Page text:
NASA Lasers Preview Advancing Summer Melt
NASA will be taking a deep look at ice-melt near the polar Arctic in future summers, measuring thinning ice and snow-melt with pulses of green laser light.
According to the space agency, this first experiment will serve as a sneak peak of what's to come in 2017 following the launch of the Ice, Cloud and Land Elevation Satellite-2 (ICESAT-2).
To preview ICESat-2-imaging of summer melts, NASA experts will be making high-altitude flights over Fairbanks Alaska with their friend MABEL.
The Multiple Altimeter Beam Experimental Lidar, or MABEL, collects data in the same way that ICESat-2's main instrument will - using laser pulses to measure the return rate of individual photons bouncing off the Earth's surface. The rate and pattern of photon return helps NASA experts determine a number of things, including the density and even texture of ice during melt season.
Thorsten Markus, an ICESat-2 project scientist, explained in a statement that the MABEL data will help acquire the last pieces to an algorithmic puzzle being fitted together by his team.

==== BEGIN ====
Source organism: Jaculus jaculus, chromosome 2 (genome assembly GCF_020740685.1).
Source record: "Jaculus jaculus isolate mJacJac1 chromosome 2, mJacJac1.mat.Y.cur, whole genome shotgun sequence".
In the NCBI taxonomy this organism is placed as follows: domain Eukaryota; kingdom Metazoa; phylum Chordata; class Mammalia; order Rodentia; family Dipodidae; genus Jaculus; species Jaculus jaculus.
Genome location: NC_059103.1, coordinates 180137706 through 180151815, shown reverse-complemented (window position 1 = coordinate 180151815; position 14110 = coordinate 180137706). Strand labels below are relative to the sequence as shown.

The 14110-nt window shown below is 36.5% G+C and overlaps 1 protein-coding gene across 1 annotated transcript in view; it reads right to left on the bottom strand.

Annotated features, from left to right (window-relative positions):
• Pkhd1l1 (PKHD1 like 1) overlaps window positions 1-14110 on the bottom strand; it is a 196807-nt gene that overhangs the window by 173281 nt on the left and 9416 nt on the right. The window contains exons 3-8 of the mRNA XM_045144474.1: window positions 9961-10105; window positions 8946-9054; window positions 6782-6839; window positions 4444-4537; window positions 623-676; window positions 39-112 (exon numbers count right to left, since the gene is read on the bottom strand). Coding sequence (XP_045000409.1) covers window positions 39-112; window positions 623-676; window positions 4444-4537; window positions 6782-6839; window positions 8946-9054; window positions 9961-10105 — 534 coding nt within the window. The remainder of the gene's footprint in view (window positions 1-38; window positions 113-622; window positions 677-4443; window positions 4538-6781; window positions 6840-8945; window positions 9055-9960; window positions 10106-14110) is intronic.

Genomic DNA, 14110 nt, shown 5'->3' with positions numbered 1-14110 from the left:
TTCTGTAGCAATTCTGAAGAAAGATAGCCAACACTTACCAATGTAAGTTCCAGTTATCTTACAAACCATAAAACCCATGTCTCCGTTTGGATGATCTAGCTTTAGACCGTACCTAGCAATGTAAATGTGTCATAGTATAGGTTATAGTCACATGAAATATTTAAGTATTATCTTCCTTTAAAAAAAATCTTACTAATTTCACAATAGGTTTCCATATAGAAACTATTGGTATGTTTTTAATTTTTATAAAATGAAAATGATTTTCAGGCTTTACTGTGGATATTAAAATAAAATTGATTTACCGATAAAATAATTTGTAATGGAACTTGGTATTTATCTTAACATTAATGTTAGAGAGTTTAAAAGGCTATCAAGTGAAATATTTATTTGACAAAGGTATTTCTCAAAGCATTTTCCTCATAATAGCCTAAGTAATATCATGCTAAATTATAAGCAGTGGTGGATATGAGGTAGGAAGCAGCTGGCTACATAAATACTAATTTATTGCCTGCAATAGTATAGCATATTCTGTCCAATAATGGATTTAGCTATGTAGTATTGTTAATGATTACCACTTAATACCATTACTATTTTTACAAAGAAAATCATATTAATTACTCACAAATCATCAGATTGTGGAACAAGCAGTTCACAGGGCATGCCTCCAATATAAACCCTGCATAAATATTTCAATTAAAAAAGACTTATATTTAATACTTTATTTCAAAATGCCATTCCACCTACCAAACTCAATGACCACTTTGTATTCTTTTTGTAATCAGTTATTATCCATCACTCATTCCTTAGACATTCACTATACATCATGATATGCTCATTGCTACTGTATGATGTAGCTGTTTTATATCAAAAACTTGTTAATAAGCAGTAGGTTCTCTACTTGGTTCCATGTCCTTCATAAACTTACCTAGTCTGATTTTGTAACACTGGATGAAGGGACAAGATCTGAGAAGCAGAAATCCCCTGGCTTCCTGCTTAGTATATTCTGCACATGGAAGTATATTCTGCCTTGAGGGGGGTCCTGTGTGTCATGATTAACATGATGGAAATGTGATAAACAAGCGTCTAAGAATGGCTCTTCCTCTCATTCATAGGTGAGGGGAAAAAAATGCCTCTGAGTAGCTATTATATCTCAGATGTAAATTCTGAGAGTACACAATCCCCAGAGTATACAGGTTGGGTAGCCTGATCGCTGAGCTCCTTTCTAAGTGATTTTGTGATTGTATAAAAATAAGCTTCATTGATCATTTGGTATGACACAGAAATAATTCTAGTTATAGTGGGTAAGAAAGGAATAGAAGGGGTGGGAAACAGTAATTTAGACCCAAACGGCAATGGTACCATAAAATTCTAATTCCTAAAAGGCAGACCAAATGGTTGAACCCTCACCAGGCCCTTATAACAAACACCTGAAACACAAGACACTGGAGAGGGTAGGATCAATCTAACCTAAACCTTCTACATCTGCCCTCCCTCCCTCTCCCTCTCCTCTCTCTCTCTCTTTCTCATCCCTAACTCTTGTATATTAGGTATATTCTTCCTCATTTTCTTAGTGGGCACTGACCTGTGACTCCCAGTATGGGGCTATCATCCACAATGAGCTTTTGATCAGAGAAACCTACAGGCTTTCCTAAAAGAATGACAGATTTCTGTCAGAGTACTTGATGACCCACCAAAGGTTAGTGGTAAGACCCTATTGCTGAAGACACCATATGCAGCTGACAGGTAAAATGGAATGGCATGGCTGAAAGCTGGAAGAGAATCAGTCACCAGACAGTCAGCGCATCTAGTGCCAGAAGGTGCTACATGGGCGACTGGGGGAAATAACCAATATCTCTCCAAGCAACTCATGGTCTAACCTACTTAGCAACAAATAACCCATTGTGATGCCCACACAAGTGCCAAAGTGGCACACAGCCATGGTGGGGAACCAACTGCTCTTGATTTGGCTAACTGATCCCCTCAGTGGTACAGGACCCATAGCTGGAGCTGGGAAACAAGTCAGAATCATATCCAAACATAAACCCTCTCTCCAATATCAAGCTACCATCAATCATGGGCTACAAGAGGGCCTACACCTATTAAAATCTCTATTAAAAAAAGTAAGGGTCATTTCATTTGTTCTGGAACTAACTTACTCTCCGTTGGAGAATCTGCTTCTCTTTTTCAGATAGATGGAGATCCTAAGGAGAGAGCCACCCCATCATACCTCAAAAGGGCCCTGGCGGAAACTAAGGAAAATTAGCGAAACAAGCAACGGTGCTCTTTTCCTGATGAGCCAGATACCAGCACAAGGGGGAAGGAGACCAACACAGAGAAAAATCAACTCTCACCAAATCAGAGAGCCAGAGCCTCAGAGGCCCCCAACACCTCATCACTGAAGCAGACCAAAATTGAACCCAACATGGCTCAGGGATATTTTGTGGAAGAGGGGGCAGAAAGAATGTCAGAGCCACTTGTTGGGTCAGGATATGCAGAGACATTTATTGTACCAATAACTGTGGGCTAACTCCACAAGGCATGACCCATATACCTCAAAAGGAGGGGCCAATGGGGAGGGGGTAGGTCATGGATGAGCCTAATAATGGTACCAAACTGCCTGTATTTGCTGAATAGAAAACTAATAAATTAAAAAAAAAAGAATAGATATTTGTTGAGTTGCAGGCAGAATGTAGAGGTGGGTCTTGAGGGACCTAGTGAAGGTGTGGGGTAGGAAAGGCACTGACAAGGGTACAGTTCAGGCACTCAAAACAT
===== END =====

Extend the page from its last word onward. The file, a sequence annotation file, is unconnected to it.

"All the algorithms need to be tested and in place by the time of launch. And one thing that was missing was ICESat-2-like data on the summer conditions," he explained.
"We have to design the algorithms to adapt to what we're learning this summer," senior researcher Ron Kwok added. "We don't have any preconceived notions as to what we might see, and that's why it's so important to fly MABEL."
According to Kwok, measuring the coverage of ice-water ponds is a main focus of this work, as it may indicate the extent of ice coverage by the end of summer and predict melt patterns in the approaching years. Currently NASA does not know how many ponds speckle the Arctic.
MABEL already took her first flight aboard NASA's high-altitude ER-2 aircraft this past weekend, and will continue to make daily passes over Alaska's glaciers, forests, lakes and Arctic waters until Aug. 1.